I have an old problem in a project and it keeps popping up now and then. I think the problem is related to a UART driver I wrote. On the UART I have GPS and modems. Now and then I have errors on these devices and sporadically the system goes into the watchdog.
If I try to debug when I have errors on the GPS I often get the attached error.
How can I proceed?
Hi WarenM and Iarry.
I'm still investigating, but writing my version of memcpy in C ++ and porting some code from C to C ++ things seem to get better. In my project I have avoided malloc / new functions…
This sounds like it might be related to stack overflow. Have you checked your stacks to see how much room you have in them? Can you look at the call trace to see what the program flow was prior to the exception?
Any additional information you can provide would help.
Hi Warren.I also think it's a stack overflow. The problem is that it is a large project and when it crashes I can't trace it because debug don't work.
I'm trying to convert many parts with pointers to C ++ (avoiding pointers and using std :: array etc using exceptions in debug).
The problem is that I use a lot of C arrays and pointers, it will be a long job.
Sometimes I use Ozone debugger from Segger to run the elf file. I can turn on trace. If the program crashes, I get some trace information and be able to find out which module causes it.
Hi CS Yep.
Many thanks for the information! I didn't know that software. I'll try.
The standard debug technique applies. Put in a hard fault exception handler with a BKPT instruction or a while 1. When it hits the problem, halt and check that call stack. Then also look at all the task stack sizes.
Hi larry.That's what I've been doing for months, I think I've found the problem and then after a while it comes back :(But I'm not giving up :)Have a nice day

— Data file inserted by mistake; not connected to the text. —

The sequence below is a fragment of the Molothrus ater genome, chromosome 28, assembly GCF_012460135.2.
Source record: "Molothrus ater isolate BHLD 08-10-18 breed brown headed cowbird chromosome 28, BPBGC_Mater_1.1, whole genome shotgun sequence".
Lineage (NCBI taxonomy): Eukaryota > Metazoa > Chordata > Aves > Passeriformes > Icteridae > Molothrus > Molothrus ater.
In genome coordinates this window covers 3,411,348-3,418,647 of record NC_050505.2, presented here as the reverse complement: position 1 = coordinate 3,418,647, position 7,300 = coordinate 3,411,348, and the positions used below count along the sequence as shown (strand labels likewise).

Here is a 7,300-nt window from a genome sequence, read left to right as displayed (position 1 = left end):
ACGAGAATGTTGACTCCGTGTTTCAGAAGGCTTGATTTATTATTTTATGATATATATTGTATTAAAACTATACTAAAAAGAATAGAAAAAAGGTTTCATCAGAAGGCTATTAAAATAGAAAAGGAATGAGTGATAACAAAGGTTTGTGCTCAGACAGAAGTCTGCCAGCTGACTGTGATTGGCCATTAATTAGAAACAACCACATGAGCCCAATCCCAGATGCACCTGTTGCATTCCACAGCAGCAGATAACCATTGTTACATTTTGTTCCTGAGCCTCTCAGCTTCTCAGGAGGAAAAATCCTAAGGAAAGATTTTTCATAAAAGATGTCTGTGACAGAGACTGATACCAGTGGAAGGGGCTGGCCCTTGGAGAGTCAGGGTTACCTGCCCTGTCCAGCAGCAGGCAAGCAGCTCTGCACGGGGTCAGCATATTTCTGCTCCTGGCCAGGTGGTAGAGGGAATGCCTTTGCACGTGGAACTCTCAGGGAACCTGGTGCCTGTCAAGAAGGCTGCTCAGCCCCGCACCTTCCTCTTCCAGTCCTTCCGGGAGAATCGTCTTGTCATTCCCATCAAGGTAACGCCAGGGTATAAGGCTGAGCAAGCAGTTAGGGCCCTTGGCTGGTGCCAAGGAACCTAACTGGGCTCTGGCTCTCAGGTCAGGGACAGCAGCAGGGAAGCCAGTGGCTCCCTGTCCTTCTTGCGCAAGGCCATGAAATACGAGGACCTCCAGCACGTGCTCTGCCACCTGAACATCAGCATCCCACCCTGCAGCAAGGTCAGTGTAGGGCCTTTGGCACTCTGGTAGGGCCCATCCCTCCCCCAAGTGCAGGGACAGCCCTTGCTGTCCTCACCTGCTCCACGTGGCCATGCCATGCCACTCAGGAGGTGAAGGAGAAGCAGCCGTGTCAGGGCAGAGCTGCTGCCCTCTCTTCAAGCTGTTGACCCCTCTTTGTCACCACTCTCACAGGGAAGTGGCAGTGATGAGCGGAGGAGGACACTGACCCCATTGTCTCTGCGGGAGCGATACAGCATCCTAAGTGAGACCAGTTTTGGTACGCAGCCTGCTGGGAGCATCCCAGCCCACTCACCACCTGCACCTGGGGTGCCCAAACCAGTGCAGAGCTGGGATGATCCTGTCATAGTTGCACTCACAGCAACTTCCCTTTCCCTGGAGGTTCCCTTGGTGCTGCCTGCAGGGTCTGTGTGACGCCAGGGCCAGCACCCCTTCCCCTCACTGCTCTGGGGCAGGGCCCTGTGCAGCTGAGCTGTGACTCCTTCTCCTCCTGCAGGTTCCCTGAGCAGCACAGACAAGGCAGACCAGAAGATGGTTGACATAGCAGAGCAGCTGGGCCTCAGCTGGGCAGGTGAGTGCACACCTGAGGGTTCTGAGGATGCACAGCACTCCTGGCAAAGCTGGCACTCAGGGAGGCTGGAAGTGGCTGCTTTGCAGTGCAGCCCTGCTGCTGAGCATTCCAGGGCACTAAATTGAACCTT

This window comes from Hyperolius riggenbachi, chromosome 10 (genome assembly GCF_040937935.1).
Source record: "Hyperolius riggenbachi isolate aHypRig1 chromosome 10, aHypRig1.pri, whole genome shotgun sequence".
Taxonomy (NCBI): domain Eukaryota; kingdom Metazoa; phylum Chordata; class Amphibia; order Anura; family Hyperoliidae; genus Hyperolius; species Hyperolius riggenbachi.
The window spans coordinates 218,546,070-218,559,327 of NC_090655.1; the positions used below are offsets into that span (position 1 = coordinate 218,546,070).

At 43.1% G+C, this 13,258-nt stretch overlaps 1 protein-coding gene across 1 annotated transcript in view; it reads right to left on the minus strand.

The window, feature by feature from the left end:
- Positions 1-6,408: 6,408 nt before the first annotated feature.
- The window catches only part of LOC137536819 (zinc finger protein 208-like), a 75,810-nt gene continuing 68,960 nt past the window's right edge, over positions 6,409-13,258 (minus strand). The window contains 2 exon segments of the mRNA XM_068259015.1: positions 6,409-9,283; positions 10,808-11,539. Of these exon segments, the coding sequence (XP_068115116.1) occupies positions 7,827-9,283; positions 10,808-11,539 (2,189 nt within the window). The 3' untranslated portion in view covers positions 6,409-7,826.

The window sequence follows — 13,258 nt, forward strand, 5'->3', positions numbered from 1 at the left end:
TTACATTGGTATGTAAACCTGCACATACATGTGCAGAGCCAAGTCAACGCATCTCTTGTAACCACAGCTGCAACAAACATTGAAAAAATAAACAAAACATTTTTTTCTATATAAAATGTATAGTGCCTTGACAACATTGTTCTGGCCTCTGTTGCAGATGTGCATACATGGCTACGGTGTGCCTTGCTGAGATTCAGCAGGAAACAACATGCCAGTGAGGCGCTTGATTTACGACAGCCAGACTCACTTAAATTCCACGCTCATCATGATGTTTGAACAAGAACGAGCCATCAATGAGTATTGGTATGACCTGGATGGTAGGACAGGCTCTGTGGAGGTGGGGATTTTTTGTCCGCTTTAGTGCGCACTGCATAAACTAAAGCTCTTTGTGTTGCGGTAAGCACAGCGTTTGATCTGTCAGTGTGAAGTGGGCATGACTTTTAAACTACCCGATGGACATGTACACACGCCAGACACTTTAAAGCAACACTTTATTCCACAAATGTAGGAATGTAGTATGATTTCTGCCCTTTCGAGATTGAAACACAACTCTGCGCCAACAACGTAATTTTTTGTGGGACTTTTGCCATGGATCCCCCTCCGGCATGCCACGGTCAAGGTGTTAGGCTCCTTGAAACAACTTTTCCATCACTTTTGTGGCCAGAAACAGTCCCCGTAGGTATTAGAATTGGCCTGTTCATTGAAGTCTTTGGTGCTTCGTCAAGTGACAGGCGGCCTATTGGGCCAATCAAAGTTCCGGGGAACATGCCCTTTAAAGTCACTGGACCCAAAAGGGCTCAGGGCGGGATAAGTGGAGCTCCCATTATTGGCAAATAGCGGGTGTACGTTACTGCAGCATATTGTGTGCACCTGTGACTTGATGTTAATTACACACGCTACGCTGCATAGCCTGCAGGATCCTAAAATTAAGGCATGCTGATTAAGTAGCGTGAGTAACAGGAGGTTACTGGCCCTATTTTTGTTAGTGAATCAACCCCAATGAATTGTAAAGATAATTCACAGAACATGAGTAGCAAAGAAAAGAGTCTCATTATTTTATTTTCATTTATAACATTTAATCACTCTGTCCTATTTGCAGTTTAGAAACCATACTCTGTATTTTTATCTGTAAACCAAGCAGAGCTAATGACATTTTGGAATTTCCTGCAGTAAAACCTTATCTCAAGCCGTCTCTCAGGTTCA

I reviewed your whole post. The first error does look like a bad pointer or something else corrupting the stack and jumping to that bad address. When you say "no debug information" I'm not sure what that means. Is the "call stack" garbled in the debugger? Somehow the code is jumping to that address and there should be a call stack. Have you looked at the hardware state and some of the registers to see where it came from - see the link below on debugging hard faults. You can manually try to go through the stack chain and look at the return addresses to see where to code was running.
A trace may help to see how you got there - a regular Segger or IAR does not have great trace capability, but you may be able to get function call traces to help see what code was executing. A better trace IAR IJet trace or a SEgger J-Trace might be able to capture the execution path prior to the fault.
You might also consider adding ITM macro calls calls in the code and using the debugger to visualize the execution path when it's working and then when it fails. You include arm_itm.h nad then put in ITM_EVENT8(itm#,value) in the code and visualize them in the event log.
I'll take some time but you'll find it eventually.
Hi.Thanks for the info. The thing is, I am presented with a different scenario every time.I put a breakpoint inside the R_ICU-> NMISR_b.SPEST flag check and there appears to be a stack overflow. The threads stacks are ok.
Overflow fires with a memcpy. Now I am investigating why.I'll update you if I find anything.
Your crash reminds me of something I had a while back - the jump to nowhere and the memcpy causing it.
Now I have to remember what is was. If it wasn't stacks, it could have been mem pools - running out of packets for netx or usbx. You using the command to keep track of what's left in your pools?
I didn't understand what you mean by the sentence: "You using the command to keep track of what's left in your pools?". If you refer to the information I have from RTOS Resorce I have not seen anything strange.
I put some checks and commented some threads (it goes by exclusion).
Do you still have your issue? What MCU and version of SSP are you using? Does this post apply to your application? https://renesasrulz.com/synergy/f/synergy---forum/15841/memcpy-fails-on-s5d9
Sorry for the delay and confusion. We had shell commands to see what was remaining and the netx and usbx mem packet pools as I remember. We also had issues with memory fragmentation and malloc/new not returning blocks large enough when memory was unavailable.
Using a TraceX tool might be best if you're still having this issue.
I'm still investigating, but writing my version of memcpy in C ++ and porting some code from C to C ++ things seem to get better. In my project I have avoided malloc / new functions.
I still have some stability bugs, but I'm investigating.
Thanx for keeping us informed.